Plaintiffs' Complaint alleges eleven counts. Count I seeks delinquent contributions under ERISA. Count II alleges failure to permit updated audit. Count II is now moot as an updated audit took place on December 1, 2017. Count III alleges breach of fiduciary duty under ERISA against Homescapes, Woodson, and Lewis. Count IV alleges violations of the Michigan Building Contract Fund Act (“MBCFA”), Mich. Comp. Laws § 570.151 et seq. Count V alleges federal minimum wage violations pursuant to the Fair Labor Standards Act (“FLSA”). Count VI alleges state minimum wage violations. Count VII alleges federal overtime violations pursuant to the FLSA. Count VIII alleges state overtime violations. Count IX alleges failure to pay wages in violation of Michigan law. Count X alleges failure to pay amount of dishonored checks pursuant to Mich. Comp. Laws § 600.2952. Finally, Count XI alleges filing fraudulent W-2s in violation of 26 U.S.C. § 7434.

         III. Standard of Law

         Federal Rule of Civil Procedure 56(c) empowers the court to render summary judgment "forthwith if the pleadings, depositions, answers to interrogatories and admissions on file, together with the affidavits, if any, show that there is no genuine issue as to any material fact and that the moving party is entitled to judgment as a matter of law." See Redding v. St. Eward, 241 F.3d 530, 532 (6th Cir. 2001). The Supreme Court has affirmed the court's use of summary judgment as an integral part of the fair and efficient administration of justice. The procedure is not a disfavored procedural shortcut. Celotex Corp. v. Catrett, 477 U.S. 317, 327 (1986); see also Cox v. Kentucky Dep't of Transp., 53 F.3d 146, 149 (6th Cir. 1995).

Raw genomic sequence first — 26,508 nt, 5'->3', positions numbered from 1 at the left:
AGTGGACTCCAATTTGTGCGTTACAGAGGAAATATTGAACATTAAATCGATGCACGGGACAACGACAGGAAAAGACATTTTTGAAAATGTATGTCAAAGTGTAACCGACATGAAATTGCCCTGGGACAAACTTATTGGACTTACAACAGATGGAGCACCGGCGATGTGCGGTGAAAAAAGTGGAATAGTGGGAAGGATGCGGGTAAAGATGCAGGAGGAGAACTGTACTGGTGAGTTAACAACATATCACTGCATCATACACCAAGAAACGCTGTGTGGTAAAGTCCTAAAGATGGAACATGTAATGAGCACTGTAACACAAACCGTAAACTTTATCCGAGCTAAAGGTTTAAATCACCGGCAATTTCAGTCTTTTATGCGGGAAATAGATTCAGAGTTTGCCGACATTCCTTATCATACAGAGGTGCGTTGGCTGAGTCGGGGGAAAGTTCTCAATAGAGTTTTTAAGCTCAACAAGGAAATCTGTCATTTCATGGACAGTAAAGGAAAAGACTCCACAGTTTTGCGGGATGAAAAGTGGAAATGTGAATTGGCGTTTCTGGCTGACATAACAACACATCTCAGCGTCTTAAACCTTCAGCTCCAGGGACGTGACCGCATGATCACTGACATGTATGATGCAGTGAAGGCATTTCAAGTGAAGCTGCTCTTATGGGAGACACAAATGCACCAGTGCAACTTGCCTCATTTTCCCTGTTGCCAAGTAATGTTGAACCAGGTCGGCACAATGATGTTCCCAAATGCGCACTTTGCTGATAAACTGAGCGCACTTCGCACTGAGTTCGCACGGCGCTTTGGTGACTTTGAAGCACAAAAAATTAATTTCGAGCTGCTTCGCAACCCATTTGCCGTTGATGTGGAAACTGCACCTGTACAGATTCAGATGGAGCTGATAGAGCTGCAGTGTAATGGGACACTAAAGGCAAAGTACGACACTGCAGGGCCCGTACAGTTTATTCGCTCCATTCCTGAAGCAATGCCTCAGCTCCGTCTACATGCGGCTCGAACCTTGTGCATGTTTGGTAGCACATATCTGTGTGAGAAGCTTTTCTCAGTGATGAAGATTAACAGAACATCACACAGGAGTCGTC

The standard for determining whether summary judgment is appropriate is "'whether the evidence presents a sufficient disagreement to require submission to a jury or whether it is so one-sided that one party must prevail as a matter of law.'" Amway Distributors Benefits Ass'n v. Northfield Ins. Co., 323 F.3d 386, 390 (6th Cir. 2003) (quoting Anderson v. Liberty Lobby, Inc., 477 U.S. 242, 251-52 (1986)). The evidence and all reasonable inferences must be construed in the light most favorable to the non-moving party. Matsushita Elec. Indus. Co., Ltd. v. Zenith Radio Corp., 475 U.S. 574, 587 (1986); Redding, 241 F.3d at 532 (6th Cir. 2001). "[T]he mere existence of some alleged factual dispute between the parties will not defeat an otherwise properly supported motion for summary judgment; the requirement is that there be no genuine issue of material fact." Anderson v. Liberty Lobby, Inc., 477 U.S. 242, 247-48 (1986) (emphasis in original); see also National Satellite Sports, Inc. v. Eliadis, Inc., 253 F.3d 900, 907 (6th Cir. 2001).